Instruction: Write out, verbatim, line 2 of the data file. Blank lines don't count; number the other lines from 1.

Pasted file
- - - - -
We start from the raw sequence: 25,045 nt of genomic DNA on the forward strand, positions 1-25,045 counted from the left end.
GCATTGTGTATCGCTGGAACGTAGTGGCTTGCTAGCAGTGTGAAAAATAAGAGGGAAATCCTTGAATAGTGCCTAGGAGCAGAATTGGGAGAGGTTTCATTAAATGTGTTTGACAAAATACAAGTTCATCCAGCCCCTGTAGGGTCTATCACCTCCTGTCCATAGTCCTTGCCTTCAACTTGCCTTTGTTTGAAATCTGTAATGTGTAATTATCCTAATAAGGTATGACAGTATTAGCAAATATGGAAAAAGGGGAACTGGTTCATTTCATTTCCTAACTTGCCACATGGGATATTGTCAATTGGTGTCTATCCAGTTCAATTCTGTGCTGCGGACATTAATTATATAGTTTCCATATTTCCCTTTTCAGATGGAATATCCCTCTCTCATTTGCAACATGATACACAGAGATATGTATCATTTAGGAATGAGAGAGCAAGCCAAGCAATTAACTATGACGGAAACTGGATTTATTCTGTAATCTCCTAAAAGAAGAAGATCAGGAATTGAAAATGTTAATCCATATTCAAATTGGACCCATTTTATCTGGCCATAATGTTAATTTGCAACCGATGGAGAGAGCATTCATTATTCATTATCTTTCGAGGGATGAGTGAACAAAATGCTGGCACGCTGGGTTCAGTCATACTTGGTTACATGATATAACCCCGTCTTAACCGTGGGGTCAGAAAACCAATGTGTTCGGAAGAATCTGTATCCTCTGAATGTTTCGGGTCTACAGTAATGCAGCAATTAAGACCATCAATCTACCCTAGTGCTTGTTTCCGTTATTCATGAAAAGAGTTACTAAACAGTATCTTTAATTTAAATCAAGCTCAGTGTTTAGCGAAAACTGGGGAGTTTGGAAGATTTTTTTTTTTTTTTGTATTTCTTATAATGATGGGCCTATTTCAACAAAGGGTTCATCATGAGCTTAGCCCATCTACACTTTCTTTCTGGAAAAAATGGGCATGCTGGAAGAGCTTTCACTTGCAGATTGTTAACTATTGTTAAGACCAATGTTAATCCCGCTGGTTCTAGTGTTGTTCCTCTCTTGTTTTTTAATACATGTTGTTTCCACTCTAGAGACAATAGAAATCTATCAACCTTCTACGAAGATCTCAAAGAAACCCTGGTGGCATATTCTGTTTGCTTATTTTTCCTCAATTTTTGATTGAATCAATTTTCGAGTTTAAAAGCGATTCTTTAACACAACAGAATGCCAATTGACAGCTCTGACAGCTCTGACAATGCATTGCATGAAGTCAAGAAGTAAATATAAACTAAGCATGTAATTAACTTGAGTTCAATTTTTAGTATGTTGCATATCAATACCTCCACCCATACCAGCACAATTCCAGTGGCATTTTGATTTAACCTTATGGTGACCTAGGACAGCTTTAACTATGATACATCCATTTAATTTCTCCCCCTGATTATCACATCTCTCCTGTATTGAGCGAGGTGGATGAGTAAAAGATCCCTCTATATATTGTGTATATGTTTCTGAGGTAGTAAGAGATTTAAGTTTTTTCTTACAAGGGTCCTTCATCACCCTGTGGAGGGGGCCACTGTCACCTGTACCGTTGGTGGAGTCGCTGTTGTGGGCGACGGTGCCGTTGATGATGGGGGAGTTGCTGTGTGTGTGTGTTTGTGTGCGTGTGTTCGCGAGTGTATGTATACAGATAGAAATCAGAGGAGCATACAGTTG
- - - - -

GCATTGTGTATCGCTGGAACGTAGTGGCTTGCTAGCAGTGTGAAAAATAAGAGGGAAATCCTTGAATAGTGCCTAGGAGCAGAATTGGGAGAGGTTTCATTAAATGTGTTTGACAAAATACAAGTTCATCCAGCCCCTGTAGGGTCTATCACCTCCTGTCCATAGTCCTTGCCTTCAACTTGCCTTTGTTTGAAATCTGTAATGTGTAATTATCCTAATAAGGTATGACAGTATTAGCAAATATGGAAAAAGGGGAACTGGTTCATTTCATTTCCTAACTTGCCACATGGGATATTGTCAATTGGTGTCTATCCAGTTCAATTCTGTGCTGCGGACATTAATTATATAGTTTCCATATTTCCCTTTTCAGATGGAATATCCCTCTCTCATTTGCAACATGATACACAGAGATATGTATCATTTAGGAATGAGAGAGCAAGCCAAGCAATTAACTATGACGGAAACTGGATTTATTCTGTAATCTCCTAAAAGAAGAAGATCAGGAATTGAAAATGTTAATCCATATTCAAATTGGACCCATTTTATCTGGCCATAATGTTAATTTGCAACCGATGGAGAGAGCATTCATTATTCATTATCTTTCGAGGGATGAGTGAACAAAATGCTGGCACGCTGGGTTCAGTCATACTTGGTTACATGATATAACCCCGTCTTAACCGTGGGGTCAGAAAACCAATGTGTTCGGAAGAATCTGTATCCTCTGAATGTTTCGGGTCTACAGTAATGCAGCAATTAAGACCATCAATCTACCCTAGTGCTTGTTTCCGTTATTCATGAAAAGAGTTACTAAACAGTATCTTTAATTTAAATCAAGCTCAGTGTTTAGCGAAAACTGGGGAGTTTGGAAGATTTTTTTTTTTTTTTGTATTTCTTATAATGATGGGCCTATTTCAACAAAGGGTTCATCATGAGCTTAGCCCATCTACACTTTCTTTCTGGAAAAAATGGGCATGCTGGAAGAGCTTTCACTTGCAGATTGTTAACTATTGTTAAGACCAATGTTAATCCCGCTGGTTCTAGTGTTGTTCCTCTCTTGTTTTTTAATACATGTTGTTTCCACTCTAGAGACAATAGAAATCTATCAACCTTCTACGAAGATCTCAAAGAAACCCTGGTGGCATATTCTGTTTGCTTATTTTTCCTCAATTTTTGATTGAATCAATTTTCGAGTTTAAAAGCGATTCTTTAACACAACAGAATGCCAATTGACAGCTCTGACAGCTCTGACAATGCATTGCATGAAGTCAAGAAGTAAATATAAACTAAGCATGTAATTAACTTGAGTTCAATTTTTAGTATGTTGCATATCAATACCTCCACCCATACCAGCACAATTCCAGTGGCATTTTGATTTAACCTTATGGTGACCTAGGACAGCTTTAACTATGATACATCCATTTAATTTCTCCCCCTGATTATCACATCTCTCCTGTATTGAGCGAGGTGGATGAGTAAAAGATCCCTCTATATATTGTGTATATGTTTCTGAGGTAGTAAGAGATTTAAGTTTTTTCTTACAAGGGTCCTTCATCACCCTGTGGAGGGGGCCACTGTCACCTGTACCGTTGGTGGAGTCGCTGTTGTGGGCGACGGTGCCGTTGATGATGGGGGAGTTGCTGTGTGTGTGTGTTTGTGTGCGTGTGTTCGCGAGTGTATGTATACAGATAGAAATCAGAGGAGCATACAGTTG